"There is a preference in the federal system for joint trial of defendants who are indicted together." Zafiro v. United States, 506 U.S. 534, 537 (1993). Rule 8 of the Federal Rules of Criminal Procedure reflects this liberal joinder policy, allowing the government to advance multiple charges against multiple defendants in a single indictment. United States v. Brown, No. 1:CR02-146-02, 2002 WL 32739530, at *3 (M.D. Pa. Dec. 17, 2002) (quoting United States v. Bullock, 71 F.3d 171, 174 (5th Cir. 1995)) ("Joinder of charges is the rule rather than the exception[,] and Rule 8 is construed liberally in favor of initial joinder."). Rule 8(a) permits joinder of several counts against a single defendant if the counts "are of the same or similar character, or are based on the same act or transaction, or are connected with or constitute parts of a common scheme or plan." FED. R. CRIM. P. 8(a). Similarly,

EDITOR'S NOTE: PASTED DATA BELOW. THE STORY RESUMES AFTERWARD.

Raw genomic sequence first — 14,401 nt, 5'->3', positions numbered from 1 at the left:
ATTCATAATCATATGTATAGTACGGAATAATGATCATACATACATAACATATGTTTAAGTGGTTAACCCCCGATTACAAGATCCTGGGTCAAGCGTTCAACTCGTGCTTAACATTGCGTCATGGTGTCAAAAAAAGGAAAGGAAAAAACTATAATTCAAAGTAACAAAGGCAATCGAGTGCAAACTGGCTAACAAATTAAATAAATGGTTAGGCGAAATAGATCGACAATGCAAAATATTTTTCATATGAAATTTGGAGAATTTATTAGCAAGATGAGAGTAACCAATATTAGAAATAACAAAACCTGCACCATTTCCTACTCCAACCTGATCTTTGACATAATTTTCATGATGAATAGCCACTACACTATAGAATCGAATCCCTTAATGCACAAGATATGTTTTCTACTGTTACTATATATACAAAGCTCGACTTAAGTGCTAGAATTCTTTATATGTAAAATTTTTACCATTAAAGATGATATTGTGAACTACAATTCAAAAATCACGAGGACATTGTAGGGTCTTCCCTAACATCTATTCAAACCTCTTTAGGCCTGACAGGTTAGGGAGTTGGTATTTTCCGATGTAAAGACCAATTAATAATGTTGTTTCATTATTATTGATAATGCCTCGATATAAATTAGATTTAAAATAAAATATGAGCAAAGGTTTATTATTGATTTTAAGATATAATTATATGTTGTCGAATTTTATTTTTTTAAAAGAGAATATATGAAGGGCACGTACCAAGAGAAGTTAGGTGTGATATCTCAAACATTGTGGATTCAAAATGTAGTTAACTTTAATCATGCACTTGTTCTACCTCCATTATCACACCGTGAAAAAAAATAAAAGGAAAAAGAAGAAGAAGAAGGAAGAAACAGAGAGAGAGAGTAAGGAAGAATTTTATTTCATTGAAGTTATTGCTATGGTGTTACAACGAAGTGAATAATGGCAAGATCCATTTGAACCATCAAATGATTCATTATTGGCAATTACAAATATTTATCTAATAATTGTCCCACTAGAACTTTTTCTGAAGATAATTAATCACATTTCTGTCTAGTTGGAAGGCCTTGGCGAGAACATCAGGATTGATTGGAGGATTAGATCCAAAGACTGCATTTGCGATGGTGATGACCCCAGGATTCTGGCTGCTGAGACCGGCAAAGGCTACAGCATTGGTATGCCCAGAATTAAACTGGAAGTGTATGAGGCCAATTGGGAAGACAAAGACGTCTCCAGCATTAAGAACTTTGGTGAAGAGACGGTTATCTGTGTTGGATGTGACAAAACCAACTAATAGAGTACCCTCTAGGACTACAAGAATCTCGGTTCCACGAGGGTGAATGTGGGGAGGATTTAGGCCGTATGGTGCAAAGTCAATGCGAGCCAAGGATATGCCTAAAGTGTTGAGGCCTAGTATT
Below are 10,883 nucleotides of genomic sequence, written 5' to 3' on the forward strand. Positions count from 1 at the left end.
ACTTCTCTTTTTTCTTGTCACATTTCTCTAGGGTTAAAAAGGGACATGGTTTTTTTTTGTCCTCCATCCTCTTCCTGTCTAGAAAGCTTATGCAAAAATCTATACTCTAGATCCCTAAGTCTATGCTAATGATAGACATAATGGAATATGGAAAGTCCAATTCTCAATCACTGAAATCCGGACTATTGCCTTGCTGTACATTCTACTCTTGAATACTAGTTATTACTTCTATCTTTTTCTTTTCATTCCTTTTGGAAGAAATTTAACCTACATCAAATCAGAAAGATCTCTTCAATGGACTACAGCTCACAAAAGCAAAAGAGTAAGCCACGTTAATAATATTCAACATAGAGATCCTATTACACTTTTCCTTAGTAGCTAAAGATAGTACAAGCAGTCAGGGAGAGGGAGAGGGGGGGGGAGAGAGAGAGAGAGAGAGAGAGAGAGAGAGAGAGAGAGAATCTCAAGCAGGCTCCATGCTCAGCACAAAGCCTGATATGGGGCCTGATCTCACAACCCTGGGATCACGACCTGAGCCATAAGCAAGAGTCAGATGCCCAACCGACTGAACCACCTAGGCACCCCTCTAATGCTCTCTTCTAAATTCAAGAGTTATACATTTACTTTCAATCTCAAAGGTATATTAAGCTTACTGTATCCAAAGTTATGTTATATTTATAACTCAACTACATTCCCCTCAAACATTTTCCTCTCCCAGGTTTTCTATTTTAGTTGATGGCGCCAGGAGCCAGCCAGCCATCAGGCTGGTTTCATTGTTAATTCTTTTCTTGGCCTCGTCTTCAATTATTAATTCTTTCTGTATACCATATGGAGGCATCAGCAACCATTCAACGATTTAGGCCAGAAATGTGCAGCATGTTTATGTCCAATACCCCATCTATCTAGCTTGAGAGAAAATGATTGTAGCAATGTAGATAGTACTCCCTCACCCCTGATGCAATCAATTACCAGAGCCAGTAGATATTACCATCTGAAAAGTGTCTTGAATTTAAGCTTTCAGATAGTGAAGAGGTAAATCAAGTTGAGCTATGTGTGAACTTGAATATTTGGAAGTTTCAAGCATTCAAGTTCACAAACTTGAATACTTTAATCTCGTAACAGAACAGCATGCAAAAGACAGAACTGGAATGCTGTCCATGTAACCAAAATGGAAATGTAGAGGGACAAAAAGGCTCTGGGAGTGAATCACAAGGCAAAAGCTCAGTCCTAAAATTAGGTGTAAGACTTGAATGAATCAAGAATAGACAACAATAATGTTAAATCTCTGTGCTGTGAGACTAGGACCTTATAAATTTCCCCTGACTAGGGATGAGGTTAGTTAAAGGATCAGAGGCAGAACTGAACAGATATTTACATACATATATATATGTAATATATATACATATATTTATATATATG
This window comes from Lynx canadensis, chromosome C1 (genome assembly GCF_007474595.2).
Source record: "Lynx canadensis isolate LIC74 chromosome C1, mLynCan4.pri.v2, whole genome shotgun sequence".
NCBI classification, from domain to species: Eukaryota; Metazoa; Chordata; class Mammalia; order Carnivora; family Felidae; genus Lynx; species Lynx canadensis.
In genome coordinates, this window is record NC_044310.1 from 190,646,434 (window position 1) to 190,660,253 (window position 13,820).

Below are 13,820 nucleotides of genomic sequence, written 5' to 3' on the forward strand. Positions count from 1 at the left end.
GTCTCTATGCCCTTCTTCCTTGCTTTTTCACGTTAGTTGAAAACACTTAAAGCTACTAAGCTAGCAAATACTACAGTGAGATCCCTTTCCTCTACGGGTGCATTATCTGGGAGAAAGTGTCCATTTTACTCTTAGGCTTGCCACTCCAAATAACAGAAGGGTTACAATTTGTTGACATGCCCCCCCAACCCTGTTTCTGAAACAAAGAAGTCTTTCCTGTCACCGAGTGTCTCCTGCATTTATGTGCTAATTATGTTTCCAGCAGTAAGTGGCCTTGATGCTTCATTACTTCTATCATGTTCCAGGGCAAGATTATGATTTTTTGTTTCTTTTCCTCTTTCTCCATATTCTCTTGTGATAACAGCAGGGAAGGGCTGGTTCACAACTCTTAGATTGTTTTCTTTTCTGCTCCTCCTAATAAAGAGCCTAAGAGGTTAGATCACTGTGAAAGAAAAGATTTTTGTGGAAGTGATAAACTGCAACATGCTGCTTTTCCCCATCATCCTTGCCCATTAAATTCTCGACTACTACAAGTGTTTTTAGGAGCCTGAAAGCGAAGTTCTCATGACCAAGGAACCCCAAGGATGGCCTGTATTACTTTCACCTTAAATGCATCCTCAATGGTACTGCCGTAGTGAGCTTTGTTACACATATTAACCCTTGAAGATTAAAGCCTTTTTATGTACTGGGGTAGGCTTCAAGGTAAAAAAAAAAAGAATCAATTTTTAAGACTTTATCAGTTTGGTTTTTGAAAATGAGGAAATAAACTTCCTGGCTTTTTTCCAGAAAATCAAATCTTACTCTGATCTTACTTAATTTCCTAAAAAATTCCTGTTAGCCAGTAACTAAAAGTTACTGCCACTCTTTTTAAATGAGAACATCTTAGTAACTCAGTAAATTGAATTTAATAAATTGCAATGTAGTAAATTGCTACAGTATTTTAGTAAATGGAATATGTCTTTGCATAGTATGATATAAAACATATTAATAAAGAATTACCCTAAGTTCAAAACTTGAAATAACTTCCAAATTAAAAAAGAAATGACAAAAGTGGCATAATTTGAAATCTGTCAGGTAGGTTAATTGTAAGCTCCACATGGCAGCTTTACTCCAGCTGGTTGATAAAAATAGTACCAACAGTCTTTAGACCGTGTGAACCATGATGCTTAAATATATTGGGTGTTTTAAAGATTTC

Rule 8(b) authorizes joinder of multiple defendants who "are alleged to have participated in the same act or transaction, or in the same series of acts or transactions, constituting an offense or offenses." FED. R. CRIM. P. 8(b). Rule 8(b) provides the applicable standard when one defendant of many named in an indictment challenges the joinder of the charges against him or her. United States v. Irizarry, 341 F.3d 273, 287 (3d Cir. 2003) ("Rule 8(a) 'dealing with the joinder of offenses, applies only to prosecutions involving a single defendant[,]' and . . . in a multi-defendant case . . . 'the tests for joinder of counts and defendants is [sic] merged in Rule 8(b).'" (quoting United States v. Somers, 496 F.2d 723, 729 n.8 (3d Cir. 1974))).